The Obama administration is considering slashing support for Massachusetts hospitals, members of the state Congressional delegation said Monday, offering a window into secret negotiations that could affect the state’s groundbreaking health care reform efforts and some of its major employers.
In a letter sent to Kathleen Sebelius, the president’s top health and human services adviser, and Chilmark seasonal resident Donald Berwick, who runs the federal Medicare and Medicaid programs, Senators John Kerry and Scott Brown and the 10 members of the Massachusetts U.S. House delegation warned that a change in support proposed by the Obama administration “could significantly threaten payments to Massachusetts health care providers providing care for the most vulnerable populations.”
“These provisions … are crucial to the Massachusetts health reform framework and provide critical and primary funding for the safety net hospitals that care for a growing proportion of Medicaid patients,” the delegation wrote.
The administrations of Gov. Deval Patrick and President Obama have been locked for months in closely guarded negotiations on a three-year pact, known as a Medicaid waiver, to determine the level of federal support for Massachusetts’s multi-billion-dollar Medicaid programs. A previous deal expired in July and the state has obtained one-month extensions while negotiations continue on a three-year waiver renewal.
The letter from the Bay State delegation comes as the Obama administration is grappling with the prospect of making deep cuts to the federal budget, potentially in the trillions of dollars over the next decade. In addition, many of the key provisions of a federal health care reform effort modeled on Massachusetts’s system are slated to take effect in 2014 but have encountered stiff political resistance and court challenges since the president signed it last year.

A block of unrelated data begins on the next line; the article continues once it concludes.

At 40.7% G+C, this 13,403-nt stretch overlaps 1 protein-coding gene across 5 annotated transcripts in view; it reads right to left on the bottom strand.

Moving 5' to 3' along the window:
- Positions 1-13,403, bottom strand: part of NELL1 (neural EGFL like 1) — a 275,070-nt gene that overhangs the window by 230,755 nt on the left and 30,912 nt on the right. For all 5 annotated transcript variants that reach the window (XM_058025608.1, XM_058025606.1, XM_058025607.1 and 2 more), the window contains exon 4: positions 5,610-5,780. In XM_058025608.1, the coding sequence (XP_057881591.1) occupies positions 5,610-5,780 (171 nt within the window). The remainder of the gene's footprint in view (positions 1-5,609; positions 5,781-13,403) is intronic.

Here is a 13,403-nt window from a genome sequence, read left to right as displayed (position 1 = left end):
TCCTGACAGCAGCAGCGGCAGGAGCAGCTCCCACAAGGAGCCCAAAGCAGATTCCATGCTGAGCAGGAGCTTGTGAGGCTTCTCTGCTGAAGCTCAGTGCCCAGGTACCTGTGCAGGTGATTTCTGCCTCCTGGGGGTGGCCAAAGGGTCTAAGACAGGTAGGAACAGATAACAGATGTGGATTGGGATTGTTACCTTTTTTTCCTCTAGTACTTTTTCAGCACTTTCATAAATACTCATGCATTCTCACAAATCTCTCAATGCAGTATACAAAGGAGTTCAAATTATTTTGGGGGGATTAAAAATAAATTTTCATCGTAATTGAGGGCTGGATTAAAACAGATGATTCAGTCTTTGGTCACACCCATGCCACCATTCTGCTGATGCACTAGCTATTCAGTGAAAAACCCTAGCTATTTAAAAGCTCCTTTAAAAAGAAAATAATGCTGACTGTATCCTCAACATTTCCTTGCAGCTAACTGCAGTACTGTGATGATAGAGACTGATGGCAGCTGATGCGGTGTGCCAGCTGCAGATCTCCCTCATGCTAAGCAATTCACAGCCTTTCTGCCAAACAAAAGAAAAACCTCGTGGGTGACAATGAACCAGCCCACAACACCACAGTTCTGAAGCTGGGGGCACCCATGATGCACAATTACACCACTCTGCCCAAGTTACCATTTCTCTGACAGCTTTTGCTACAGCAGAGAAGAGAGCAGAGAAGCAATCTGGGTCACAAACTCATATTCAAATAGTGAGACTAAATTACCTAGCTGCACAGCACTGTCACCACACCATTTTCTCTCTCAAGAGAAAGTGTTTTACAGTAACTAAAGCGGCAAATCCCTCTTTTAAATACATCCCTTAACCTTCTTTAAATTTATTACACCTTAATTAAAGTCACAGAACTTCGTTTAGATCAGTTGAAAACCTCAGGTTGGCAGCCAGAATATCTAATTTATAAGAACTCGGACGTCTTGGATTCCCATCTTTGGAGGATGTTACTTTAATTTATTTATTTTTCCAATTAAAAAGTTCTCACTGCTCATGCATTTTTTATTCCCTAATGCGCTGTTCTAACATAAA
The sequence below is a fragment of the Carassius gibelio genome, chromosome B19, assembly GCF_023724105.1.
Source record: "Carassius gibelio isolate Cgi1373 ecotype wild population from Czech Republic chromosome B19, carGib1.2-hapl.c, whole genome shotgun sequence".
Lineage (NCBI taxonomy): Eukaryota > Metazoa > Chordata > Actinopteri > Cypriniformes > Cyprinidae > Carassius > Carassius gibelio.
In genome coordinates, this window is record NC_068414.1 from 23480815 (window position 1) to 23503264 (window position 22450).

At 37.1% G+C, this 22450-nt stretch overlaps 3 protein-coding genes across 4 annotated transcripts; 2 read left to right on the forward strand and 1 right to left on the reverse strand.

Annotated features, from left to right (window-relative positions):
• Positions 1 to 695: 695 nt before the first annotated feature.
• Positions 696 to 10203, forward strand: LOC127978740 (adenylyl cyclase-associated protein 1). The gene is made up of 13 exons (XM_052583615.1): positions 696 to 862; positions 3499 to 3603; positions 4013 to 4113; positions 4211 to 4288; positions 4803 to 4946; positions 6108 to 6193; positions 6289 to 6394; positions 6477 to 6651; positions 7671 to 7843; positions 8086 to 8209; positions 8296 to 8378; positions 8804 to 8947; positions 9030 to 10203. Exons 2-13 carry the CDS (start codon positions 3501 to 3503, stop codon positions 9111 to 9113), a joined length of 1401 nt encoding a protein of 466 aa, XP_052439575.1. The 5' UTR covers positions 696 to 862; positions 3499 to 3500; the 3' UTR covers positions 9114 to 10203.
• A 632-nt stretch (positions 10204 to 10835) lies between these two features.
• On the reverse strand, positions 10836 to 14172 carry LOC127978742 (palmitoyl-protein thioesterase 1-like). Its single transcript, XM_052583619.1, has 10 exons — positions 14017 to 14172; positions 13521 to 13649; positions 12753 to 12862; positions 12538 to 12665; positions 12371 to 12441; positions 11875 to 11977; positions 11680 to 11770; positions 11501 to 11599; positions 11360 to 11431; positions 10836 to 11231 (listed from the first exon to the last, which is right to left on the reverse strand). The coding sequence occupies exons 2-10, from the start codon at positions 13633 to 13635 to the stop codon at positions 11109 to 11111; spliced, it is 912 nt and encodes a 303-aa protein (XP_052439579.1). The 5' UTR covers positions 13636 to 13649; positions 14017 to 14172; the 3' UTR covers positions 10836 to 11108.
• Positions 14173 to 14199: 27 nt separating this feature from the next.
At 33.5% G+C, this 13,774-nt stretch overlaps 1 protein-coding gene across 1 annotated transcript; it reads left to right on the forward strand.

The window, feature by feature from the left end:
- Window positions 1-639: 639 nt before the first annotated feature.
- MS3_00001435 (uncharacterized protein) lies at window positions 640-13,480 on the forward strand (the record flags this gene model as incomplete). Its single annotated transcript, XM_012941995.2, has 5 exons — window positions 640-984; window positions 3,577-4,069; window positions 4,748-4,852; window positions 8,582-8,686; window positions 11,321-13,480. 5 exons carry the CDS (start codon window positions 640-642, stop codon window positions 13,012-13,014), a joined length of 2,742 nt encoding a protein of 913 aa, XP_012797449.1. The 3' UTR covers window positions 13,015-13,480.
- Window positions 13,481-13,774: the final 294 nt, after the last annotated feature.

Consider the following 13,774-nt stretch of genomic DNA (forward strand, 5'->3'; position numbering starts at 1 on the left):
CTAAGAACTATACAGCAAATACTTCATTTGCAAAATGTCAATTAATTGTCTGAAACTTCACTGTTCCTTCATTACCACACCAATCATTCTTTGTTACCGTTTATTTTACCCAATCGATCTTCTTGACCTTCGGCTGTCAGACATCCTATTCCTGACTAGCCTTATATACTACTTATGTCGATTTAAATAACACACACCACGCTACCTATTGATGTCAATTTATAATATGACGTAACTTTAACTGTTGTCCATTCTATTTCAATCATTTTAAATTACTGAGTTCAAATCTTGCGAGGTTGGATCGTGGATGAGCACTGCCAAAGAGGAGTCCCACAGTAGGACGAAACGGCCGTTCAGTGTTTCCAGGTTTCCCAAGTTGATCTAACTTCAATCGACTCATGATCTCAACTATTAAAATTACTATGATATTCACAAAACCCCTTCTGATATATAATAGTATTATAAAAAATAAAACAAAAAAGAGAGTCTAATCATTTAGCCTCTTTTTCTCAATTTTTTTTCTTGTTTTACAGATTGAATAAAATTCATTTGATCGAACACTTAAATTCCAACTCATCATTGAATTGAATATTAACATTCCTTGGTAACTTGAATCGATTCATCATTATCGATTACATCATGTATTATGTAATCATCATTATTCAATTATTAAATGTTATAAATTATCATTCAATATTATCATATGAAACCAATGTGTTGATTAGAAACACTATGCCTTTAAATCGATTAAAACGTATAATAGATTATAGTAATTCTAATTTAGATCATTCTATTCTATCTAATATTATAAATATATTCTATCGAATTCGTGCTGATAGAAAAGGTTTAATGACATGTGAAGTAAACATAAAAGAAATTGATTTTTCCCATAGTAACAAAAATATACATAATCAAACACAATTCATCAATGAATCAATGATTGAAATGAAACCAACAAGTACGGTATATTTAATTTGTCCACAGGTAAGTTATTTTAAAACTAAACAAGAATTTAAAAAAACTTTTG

In their letter, the Congressmen made three specific requests of the Obama administration:
— Offer $4.6 billion to level-fund Massachusetts’s “safety net care pool,” which covers services for the low-income uninsured;
— Support annual payments to certain safety-net hospitals that have struggled due to the economic downturn and an influx of patients associated with changes to the state health care system in 2006;
— Preserve the way “public service hospitals” — hospitals that serve disproportionately low-income and minority residents — receive payments.
“These provisions under the Waiver are crucial to the Massachusetts health reform framework and provide critical and primary funding for the safety net hospitals that care for a growing proportion of Medicaid patients,” according to the letter.
Backers of Massachusetts’s 2006 health reform law have argued since its inception that the number of residents accessing the “safety net care pool” would decrease as residents complied with a mandate to obtain health insurance.
Patrick administration officials have previously highlighted reductions in claims as proof that the health care reform was steering people away from uncompensated care and into an insurance pool.